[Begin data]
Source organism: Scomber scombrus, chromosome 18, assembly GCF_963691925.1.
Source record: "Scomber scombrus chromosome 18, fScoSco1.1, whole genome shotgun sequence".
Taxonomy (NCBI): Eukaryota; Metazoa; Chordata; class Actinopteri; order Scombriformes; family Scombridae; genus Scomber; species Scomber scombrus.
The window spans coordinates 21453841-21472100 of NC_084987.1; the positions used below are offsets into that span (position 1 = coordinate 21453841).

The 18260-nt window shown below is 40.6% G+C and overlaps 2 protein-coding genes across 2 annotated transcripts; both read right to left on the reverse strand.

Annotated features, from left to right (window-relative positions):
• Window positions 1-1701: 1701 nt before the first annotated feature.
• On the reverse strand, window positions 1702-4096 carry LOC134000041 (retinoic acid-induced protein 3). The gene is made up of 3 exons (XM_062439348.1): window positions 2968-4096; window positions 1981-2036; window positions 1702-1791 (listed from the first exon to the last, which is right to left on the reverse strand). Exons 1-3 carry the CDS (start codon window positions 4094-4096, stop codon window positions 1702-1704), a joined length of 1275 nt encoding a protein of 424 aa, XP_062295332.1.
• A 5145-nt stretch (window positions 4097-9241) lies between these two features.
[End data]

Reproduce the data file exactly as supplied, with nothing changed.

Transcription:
Source organism: Scomber scombrus, chromosome 18, assembly GCF_963691925.1.
Source record: "Scomber scombrus chromosome 18, fScoSco1.1, whole genome shotgun sequence".
Taxonomy (NCBI): Eukaryota; Metazoa; Chordata; class Actinopteri; order Scombriformes; family Scombridae; genus Scomber; species Scomber scombrus.
The window spans coordinates 21453841-21472100 of NC_084987.1; the positions used below are offsets into that span (position 1 = coordinate 21453841).

The 18260-nt window shown below is 40.6% G+C and overlaps 2 protein-coding genes across 2 annotated transcripts; both read right to left on the reverse strand.

Annotated features, from left to right (window-relative positions):
• Window positions 1-1701: 1701 nt before the first annotated feature.
• On the reverse strand, window positions 1702-4096 carry LOC134000041 (retinoic acid-induced protein 3). The gene is made up of 3 exons (XM_062439348.1): window positions 2968-4096; window positions 1981-2036; window positions 1702-1791 (listed from the first exon to the last, which is right to left on the reverse strand). Exons 1-3 carry the CDS (start codon window positions 4094-4096, stop codon window positions 1702-1704), a joined length of 1275 nt encoding a protein of 424 aa, XP_062295332.1.
• A 5145-nt stretch (window positions 4097-9241) lies between these two features.